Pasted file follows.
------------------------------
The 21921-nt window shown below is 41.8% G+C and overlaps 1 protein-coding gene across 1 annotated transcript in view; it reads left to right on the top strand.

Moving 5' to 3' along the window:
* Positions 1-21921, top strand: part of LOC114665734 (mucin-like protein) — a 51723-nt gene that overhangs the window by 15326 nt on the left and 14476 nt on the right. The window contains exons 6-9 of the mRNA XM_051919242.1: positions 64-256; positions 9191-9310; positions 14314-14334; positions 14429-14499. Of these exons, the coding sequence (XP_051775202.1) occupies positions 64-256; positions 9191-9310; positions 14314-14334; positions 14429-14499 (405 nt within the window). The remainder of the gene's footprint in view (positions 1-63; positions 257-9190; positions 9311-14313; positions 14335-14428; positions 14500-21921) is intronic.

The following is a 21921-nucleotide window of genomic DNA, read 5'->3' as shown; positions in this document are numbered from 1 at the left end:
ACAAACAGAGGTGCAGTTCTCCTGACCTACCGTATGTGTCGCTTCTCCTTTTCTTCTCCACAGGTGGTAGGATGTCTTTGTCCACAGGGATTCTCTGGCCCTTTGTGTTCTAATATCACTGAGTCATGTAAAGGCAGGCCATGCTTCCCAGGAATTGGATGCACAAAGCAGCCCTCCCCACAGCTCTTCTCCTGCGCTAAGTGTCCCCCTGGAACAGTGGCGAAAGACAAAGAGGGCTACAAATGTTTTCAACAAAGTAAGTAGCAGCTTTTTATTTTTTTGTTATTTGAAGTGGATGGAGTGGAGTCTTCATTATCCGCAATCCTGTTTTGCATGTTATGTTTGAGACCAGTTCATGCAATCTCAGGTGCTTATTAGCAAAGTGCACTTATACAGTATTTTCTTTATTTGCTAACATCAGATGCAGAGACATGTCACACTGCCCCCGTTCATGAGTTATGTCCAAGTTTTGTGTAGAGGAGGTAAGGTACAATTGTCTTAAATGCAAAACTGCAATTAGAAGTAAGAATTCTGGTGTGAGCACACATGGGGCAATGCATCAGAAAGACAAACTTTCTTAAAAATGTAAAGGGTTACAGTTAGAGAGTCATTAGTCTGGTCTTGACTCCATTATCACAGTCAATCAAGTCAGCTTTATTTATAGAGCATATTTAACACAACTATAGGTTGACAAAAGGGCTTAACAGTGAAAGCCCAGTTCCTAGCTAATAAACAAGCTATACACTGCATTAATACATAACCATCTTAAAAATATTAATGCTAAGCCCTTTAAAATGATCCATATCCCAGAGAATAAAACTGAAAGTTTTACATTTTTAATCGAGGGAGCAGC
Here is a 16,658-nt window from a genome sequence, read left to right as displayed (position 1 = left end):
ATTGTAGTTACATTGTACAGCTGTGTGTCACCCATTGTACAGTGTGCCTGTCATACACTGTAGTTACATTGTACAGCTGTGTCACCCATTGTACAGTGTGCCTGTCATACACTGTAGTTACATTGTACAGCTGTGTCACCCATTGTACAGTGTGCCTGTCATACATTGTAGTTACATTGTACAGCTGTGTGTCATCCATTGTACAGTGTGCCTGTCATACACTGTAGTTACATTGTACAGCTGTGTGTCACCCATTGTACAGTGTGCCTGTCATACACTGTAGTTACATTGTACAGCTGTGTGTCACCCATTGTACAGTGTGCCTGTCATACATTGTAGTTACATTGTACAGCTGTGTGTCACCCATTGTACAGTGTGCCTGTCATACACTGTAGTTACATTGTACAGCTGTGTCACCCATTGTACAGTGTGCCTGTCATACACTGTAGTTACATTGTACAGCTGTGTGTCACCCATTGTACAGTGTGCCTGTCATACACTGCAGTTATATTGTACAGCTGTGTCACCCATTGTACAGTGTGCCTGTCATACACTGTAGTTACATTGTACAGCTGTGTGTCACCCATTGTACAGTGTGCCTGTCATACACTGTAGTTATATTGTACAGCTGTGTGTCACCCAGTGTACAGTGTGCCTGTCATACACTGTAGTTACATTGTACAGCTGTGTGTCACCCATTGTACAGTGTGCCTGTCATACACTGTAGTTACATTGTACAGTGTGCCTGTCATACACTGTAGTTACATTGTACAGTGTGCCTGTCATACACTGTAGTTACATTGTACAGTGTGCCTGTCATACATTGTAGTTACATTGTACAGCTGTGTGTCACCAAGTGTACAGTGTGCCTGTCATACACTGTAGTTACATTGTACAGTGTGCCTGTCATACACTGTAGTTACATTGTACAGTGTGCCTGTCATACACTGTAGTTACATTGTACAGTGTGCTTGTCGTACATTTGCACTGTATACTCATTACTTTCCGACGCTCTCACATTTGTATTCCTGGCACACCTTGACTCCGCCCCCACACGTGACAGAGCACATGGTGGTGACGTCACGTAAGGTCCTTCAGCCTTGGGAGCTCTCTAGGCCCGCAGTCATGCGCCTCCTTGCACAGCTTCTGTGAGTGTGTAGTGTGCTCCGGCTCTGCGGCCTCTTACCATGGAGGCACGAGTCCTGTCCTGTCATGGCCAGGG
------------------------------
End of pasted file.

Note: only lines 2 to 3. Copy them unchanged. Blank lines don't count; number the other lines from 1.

Moving 5' to 3' along the window:
* Positions 1-21921, top strand: part of LOC114665734 (mucin-like protein) — a 51723-nt gene that overhangs the window by 15326 nt on the left and 14476 nt on the right. The window contains exons 6-9 of the mRNA XM_051919242.1: positions 64-256; positions 9191-9310; positions 14314-14334; positions 14429-14499. Of these exons, the coding sequence (XP_051775202.1) occupies positions 64-256; positions 9191-9310; positions 14314-14334; positions 14429-14499 (405 nt within the window). The remainder of the gene's footprint in view (positions 1-63; positions 257-9190; positions 9311-14313; positions 14335-14428; positions 14500-21921) is intronic.